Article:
8 Brand Protection & Trade Marking Tips for Culinary Creators

Written in

June 5, 2024

Mo Abbas, co-founder of Trademark Brothers, offers 8 tips to navigate the branding maze as a new food or drink startup.

Navigating the branding maze as a new food, drink or restaurant startup can be daunting, especially when it comes to protecting your unique products, recipes and identity. We have outlined 8 essential tips for protecting your brand effectively through the power of trade marking:

1. Start With a Creative Name

The most important element begins with choosing a unique and memorable name, which is arguably the most difficult step, but is the essential first step in distinguishing your brand from many others on the marketplace. Avoid generic or descriptive terms; instead, opt for suggestive names that evoke a sense of your product without directly describing it. When considering registering a trade mark, a name needs to be distinctive and not descriptive of the goods and services you are looking to register, so think out of the box!

Additionally, try not to get emotionally attached to the name you have in mind so that if a trade mark search is conducted and the name has been taken or is deemed as high-risk then you can easily move away from it and think about backup names without an issue.

2. Do Your Homework

Before you fall in love with a name, logo, or slogan, make sure it's actually available. We can provide you with a full search of the trade mark register along with a risk report, highlighting pre-existing marks that could be an issue.

We recommend having a few options at the ready just in case the intended business asset is seen as high-risk. Of course, you can proceed with the high-risk name and get lucky, or instead not get lucky and face an uphill struggle in terms of costs and time in trying to get it over the line.

3. Think Beyond the Logo

While logos are critical, remember to trade mark your taglines, product names, and any other distinctive phrases associated with your brand. This comprehensive approach ensures all facets of your identity are protected from potential infringers.

We tend to recommend our clients to secure the word mark in no stylisation or format whatsoever so that it gives them the best type of protection they can get. Once that is protected, we would then recommend protecting any other assets that their business possesses. This is due to the fact that at the early stage of your business you may end up changing the logo very quickly and therefore the initial registration of the first logo may be deemed redundant.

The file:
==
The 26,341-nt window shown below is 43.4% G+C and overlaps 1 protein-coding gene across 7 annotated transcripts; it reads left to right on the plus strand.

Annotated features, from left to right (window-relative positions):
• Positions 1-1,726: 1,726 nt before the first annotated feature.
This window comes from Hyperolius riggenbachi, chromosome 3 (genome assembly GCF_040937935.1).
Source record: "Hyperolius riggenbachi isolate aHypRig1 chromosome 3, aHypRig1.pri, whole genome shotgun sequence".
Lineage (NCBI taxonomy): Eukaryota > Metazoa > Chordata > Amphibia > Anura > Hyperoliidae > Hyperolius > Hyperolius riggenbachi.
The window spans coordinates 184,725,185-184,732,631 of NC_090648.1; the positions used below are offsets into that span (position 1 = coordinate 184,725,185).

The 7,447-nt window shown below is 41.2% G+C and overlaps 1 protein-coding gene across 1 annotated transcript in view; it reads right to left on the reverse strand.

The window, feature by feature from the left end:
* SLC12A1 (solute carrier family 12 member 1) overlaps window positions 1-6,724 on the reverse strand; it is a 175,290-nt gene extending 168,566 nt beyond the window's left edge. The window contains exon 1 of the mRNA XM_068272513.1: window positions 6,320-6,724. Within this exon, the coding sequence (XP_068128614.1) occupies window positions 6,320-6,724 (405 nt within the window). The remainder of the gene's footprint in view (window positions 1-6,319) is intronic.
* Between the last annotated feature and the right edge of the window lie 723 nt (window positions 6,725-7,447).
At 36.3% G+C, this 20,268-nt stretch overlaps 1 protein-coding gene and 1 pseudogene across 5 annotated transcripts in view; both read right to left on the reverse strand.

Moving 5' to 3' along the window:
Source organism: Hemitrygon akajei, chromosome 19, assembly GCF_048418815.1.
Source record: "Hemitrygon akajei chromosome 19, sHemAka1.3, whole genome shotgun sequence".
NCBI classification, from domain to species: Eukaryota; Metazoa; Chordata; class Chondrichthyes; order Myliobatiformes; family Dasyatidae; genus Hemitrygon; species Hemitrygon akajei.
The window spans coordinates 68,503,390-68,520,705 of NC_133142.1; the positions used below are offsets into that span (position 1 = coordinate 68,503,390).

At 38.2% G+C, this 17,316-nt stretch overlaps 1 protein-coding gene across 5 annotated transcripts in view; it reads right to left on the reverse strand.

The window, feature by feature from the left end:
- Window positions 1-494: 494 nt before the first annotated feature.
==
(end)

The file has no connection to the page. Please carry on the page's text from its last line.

4. Protect the Recipe, Not Just the Name

For food and drink brands, the secret is often in the recipe. While recipes themselves can’t be trade marked, the name of a signature dish or drink can be. Secure a trade mark for any unique product names to prevent others from capitalising on your culinary creativity.

As an example, if you had a sauce/condiment and called it "Chile Crunch", you may want to protect this as it might be a major asset for you, but don't be Momofuku!

5. Register Sooner Rather Than Later

The trade mark process can be lengthy, taking anywhere from three to six months or up to several years depending on the jurisdiction you are filing in. Filing early can help you avoid the headache of rebranding if a conflict arises after you’ve already invested in your brand identity. Early registration also puts potential competitors on notice of your trade mark rights.

6. Consider International Protection

Trade marks are territorial, which means you will only be protected in the country you register in. If you plan on selling your products overseas, consider securing protection in those countries as well. Each country has its own set of laws and registration systems, we can help you to navigate this process and streamline it so it's easier to understand.

Worth noting that at the outset it may be an additional cost, but it is for 10 years worth of registration and if you really believe you will be exporting, then you have to consider international protection to preserve any goodwill you believe you will be creating in your brand.

7. Enforce Your Rights

Obtaining a trade mark isn’t the end of the journey—it’s just the beginning. Monitor the market for any potential infringements and be prepared to enforce your rights. This might involve sending cease and desist letters or pursuing litigation if necessary.

8. Keep Your Trade Marks Alive

Trade marks last for 10 years, so make sure to file the necessary renewals and show proof of continuous use (for the USA) to keep your registrations active. With Trademark Brothers as your trade mark protectors, we can keep you up to date and help get your renewal applications in on time to make sure there is no lapse in protection.

By following these tips, you can secure your brand and safeguard your market position. Remember, your brand is your reputation and protecting it through proper trade marking is an investment worth making!

Fancy talking to us about this important aspect of your business that you haven't quite looked at yet? Or just want to look into what protection you do have and what it means and how you can bolster and strengthen your portfolio, then get in touch with us today for a 20 minute free consultation through https://www.trademarkbrothers.com/trademark-application.